I think the issue boils down to what you're trying to do. It looks like you're trying to implement an Interface in Ruby, which makes sense if you're coming from Java or .NET, but isn't really how Ruby developers tend to work.
Here is some info about how the typical thought on Interfaces in Ruby: What is java interface equivalent in Ruby?
That said, I understand what you're trying to do. If you don't want your AbstractClass to be implemented directly, but you want to define methods that can be used in a class that behaves like the AbstractClass stipulates (as in Design by Contract), then you probably want to use a Module. Modules work very well for keeping your code DRY, but they don't quite solve your problem related to documenting overridden methods. So, at this point I think you can reconsider how you approach documentation, or at least approach it in a more Ruby-ish way.
Inheritance in Ruby is really (generally speaking from my own experience) only used for a few reasons:
- Reusable code and attributes
- Default behaviors
There are obviously other edge cases, but honestly this is what inheritance tends to be used for in Ruby. That doesn't mean what you're doing won't work or violates some rule, it just isn't typical in Ruby (or most dynamically typed languages). This atypical behavior is probably why YARD (and other Ruby doc generators) doesn't do what you expect. That said, creating an abstract class that only defines the methods that must exist in a subclass really gains you very little from a code perspective. Methods not defined will result in a NoMethodError exception being thrown anyway, and you could programmatically check if an object will respond to a method call (or any message for that matter) from whatever calls the method, using
#respond_to?(:some_method) (or other reflective tools for getting meta stuff). It all comes back Ruby's use of Duck Typing.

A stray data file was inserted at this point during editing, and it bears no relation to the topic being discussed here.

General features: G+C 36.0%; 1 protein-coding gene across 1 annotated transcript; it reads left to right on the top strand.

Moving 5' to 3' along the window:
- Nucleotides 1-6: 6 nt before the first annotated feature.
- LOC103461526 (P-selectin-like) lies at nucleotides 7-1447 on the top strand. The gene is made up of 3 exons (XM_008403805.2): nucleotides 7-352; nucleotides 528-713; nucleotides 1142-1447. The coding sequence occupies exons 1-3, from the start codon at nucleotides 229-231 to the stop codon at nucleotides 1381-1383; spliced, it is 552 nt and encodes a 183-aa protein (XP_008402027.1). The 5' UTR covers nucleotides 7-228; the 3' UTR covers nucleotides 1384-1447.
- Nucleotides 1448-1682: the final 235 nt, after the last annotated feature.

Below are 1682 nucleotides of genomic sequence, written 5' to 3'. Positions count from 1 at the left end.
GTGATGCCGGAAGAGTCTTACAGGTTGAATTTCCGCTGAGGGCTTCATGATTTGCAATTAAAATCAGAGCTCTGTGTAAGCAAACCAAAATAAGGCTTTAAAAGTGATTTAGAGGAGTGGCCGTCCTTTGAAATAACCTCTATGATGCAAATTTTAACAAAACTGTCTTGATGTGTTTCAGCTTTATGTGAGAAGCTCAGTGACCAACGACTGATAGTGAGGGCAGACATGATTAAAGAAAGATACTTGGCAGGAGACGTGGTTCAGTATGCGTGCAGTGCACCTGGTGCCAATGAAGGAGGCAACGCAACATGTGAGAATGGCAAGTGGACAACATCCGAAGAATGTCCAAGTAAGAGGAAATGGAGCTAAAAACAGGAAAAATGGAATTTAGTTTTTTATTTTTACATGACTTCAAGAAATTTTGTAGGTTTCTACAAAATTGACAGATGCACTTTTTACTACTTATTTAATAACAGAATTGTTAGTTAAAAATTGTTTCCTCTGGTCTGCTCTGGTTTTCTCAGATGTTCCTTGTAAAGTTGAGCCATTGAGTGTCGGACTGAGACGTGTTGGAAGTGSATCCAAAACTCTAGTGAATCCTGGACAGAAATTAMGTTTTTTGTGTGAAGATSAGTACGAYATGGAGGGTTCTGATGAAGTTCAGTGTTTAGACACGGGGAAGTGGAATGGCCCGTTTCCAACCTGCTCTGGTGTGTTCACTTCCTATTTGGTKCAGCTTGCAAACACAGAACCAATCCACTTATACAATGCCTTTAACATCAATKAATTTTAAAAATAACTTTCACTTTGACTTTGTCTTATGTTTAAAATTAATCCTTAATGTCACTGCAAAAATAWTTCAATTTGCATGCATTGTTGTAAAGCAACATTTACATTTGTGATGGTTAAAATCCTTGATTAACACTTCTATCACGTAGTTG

For pure documentation, why document a method that you don't actually use? You shouldn't really care about the class of the object being sent or received from calling a method, just what those objects respond to. So don't bother creating your AbstractClass in the first place if it adds no real value here. If it contains methods you actually will call directly without overriding, then create a Module, document them there, and run
$ yardoc --embed-mixins to include methods (and their descriptions) defined in mixed-in Modules. Otherwise, document methods where you actually implement them, as each implementation should be different (otherwise why re-implement it).
Here is how I would something similar to what you're doing:
# An awesome Module chock-full of reusable code
# A powerful method for doing things with stuff, mostly turning stuff into a Symbol
# Some description of the class
# real (and only implementation)
puts "Real implementation here"
an_instance = ConcreteClass.new
an_instance.do_somthing # => :foo
# > Real implementation here
an_instance.do_stuff("bar") # => :bar
Running YARD (with --embed-mixins) will include the methods mixed-in from the Stuff module (along with their descriptions) and you now know that any object including the Stuff module will have the method you expect.
You may also want to look at Ruby Contracts, as it may be closer to what you're looking for to absolutely force methods to accept and return only the types of objects you want, but I'm not sure how that will play with YARD.